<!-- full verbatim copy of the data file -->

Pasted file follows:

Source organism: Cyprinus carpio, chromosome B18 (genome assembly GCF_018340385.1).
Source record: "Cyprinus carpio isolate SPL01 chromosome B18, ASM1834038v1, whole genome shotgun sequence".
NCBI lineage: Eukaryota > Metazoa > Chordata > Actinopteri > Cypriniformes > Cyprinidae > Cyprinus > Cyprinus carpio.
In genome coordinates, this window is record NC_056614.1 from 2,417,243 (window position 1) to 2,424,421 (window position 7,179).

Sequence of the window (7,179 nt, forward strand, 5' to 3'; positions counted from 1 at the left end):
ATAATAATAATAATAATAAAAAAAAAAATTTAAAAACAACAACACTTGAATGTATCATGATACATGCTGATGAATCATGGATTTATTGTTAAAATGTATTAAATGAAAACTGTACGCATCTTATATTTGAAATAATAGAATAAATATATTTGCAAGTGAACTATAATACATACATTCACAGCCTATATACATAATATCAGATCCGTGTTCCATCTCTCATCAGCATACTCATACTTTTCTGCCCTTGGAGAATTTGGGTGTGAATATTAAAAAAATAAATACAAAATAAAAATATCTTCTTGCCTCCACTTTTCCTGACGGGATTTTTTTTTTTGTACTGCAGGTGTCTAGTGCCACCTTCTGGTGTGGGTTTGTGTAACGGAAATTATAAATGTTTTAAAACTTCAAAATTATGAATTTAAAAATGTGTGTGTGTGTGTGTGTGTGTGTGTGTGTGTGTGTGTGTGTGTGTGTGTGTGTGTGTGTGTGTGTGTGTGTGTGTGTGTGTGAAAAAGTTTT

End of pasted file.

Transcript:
Source organism: Cyprinus carpio, chromosome B18 (genome assembly GCF_018340385.1).
Source record: "Cyprinus carpio isolate SPL01 chromosome B18, ASM1834038v1, whole genome shotgun sequence".
NCBI lineage: Eukaryota > Metazoa > Chordata > Actinopteri > Cypriniformes > Cyprinidae > Cyprinus > Cyprinus carpio.
In genome coordinates, this window is record NC_056614.1 from 2,417,243 (window position 1) to 2,424,421 (window position 7,179).

Sequence of the window (7,179 nt, forward strand, 5' to 3'; positions counted from 1 at the left end):
ATAATAATAATAATAATAAAAAAAAAAATTTAAAAACAACAACACTTGAATGTATCATGATACATGCTGATGAATCATGGATTTATTGTTAAAATGTATTAAATGAAAACTGTACGCATCTTATATTTGAAATAATAGAATAAATATATTTGCAAGTGAACTATAATACATACATTCACAGCCTATATACATAATATCAGATCCGTGTTCCATCTCTCATCAGCATACTCATACTTTTCTGCCCTTGGAGAATTTGGGTGTGAATATTAAAAAAATAAATACAAAATAAAAATATCTTCTTGCCTCCACTTTTCCTGACGGGATTTTTTTTTTTGTACTGCAGGTGTCTAGTGCCACCTTCTGGTGTGGGTTTGTGTAACGGAAATTATAAATGTTTTAAAACTTCAAAATTATGAATTTAAAAATGTGTGTGTGTGTGTGTGTGTGTGTGTGTGTGTGTGTGTGTGTGTGTGTGTGTGTGTGTGTGTGTGTGTGTGTGTGTGTGTGTGAAAAAGTTTT